Maria wakes up and checks her phone. She sees a message from her best friend: “Wake up Lazy; Good morning,” which  brings a smile to her face. She turns on the shower and when it’s hot enough she jumps in. As the warm water washes over her, she thinks about what she needs to do today. After the shower she gets dressed and heads to the kitchen for breakfast. She pours a bowl of cereal and cat food for her cat Luna. She finishes her breakfast, brushes her teeth, and grabs the keys for her car and heads out for the day. 

 

This may sound like a typical morning for many people but a morning like this is only possible because of the integration of Science, Technology, Engineering, and Math (STEM). Scientific research has helped us understand how electricity works, how food grows, and how to harness energy. This has led to the development of technologies such as cell phones, fertilizer, and the internal combustible engine. Engineers put technologies to work and design communication systems, plumbing systems, and transportation systems. Math supports our scientific research and allows us to the most efficient paths for pipes and cars. 

 

STEM underpins our modern society and STEM activities help students develop the skills necessary to navigate modern life. Students learn problem and critical analysis through inquiry based STEM activities. They are encouraged to be creative in pursuit of solutions and learn to collaborate and communicate as part of a team. Most importantly, they learn to be curious and ask questions. Regardless of what career students pursue, these skills prepare them for future jobs. 

 

Despite the need for STEM education, it is often difficult to incorporate STEM in the classroom and at home. Many teachers and parents lack the confidence to incorporate STEM activities and this coupled with a lack of equipment and time means that many kids don’t get to do STEM activities. This is unfortunate because kids love STEM activities.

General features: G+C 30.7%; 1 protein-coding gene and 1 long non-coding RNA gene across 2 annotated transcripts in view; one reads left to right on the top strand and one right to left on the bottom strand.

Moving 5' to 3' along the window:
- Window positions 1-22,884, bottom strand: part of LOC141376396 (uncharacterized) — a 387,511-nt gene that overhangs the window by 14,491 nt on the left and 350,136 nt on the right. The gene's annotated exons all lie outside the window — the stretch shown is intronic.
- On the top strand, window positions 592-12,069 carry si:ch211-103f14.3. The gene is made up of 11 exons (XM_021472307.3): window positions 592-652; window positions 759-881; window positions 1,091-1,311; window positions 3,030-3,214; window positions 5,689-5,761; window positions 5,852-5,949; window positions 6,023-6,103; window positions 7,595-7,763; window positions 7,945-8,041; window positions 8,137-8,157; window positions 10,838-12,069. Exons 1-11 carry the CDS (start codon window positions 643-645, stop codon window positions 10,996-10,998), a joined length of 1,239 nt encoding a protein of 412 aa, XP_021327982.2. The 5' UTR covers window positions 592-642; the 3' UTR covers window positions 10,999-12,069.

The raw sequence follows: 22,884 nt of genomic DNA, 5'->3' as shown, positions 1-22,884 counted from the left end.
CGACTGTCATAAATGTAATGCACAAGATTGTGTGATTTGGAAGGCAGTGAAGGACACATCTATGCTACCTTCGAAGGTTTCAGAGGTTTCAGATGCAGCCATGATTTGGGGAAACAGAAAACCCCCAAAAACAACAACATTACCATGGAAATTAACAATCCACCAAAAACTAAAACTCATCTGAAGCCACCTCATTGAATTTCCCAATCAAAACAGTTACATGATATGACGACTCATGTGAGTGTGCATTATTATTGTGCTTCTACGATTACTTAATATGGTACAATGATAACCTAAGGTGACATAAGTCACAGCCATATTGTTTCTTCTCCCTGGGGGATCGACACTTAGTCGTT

The goal of this blog is to make it easy for teachers, homeschoolers, and parents to provide STEM opportunities for kids. To do this, I’ll post activities that I’ve used over my teaching career. The posts will include a summary of the activity, background information, step by step instructions, tips, resources, and a materials list.The activities are intended to be exploratory and easy to implement.

 

I’ll post a new STEM activity the second and fourth Monday of every month. The activities will cover a variety of STEM topics including animation, construction, and coding among others.  Most of the activities are geared toward students 3rd grade through middle school but would certainly be suitable for high school kids and precocious younger children. 

 

I hope you’ll find these posts useful and I would love your feedback.